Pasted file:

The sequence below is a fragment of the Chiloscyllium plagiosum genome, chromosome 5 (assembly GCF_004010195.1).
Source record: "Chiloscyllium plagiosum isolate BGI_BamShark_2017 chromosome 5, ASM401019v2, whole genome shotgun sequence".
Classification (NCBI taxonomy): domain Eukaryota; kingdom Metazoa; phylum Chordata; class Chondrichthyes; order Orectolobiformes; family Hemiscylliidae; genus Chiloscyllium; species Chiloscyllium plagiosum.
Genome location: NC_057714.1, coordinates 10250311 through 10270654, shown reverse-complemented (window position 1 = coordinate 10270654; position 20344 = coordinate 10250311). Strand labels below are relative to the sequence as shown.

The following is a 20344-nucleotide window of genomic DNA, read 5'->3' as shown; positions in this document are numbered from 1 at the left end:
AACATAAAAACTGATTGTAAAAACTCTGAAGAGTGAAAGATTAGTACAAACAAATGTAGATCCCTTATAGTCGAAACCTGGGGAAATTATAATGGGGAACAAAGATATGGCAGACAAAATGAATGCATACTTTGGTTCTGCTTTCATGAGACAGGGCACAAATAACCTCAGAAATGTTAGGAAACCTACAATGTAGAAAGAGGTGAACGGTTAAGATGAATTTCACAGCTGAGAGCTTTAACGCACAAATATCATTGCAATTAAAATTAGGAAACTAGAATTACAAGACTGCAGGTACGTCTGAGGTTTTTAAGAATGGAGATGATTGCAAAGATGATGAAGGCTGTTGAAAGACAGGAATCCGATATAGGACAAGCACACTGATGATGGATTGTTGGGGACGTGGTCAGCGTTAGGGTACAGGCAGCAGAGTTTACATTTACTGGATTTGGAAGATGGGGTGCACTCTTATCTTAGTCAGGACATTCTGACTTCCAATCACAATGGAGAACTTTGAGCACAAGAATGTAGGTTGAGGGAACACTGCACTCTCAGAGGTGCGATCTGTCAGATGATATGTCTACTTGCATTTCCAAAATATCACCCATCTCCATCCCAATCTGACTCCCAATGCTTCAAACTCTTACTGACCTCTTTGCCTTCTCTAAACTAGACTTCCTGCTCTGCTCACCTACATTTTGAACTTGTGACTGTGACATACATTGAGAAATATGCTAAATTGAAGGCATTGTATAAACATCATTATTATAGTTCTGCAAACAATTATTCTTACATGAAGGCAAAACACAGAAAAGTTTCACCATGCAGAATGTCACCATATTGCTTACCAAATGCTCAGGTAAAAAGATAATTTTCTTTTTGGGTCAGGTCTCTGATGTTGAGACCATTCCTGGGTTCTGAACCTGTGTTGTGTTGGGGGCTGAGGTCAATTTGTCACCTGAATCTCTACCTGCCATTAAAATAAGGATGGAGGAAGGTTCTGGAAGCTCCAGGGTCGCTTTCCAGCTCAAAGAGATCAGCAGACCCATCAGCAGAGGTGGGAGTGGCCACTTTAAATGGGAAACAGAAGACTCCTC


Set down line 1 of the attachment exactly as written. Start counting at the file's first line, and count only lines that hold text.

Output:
The sequence below is a fragment of the Chiloscyllium plagiosum genome, chromosome 5 (assembly GCF_004010195.1).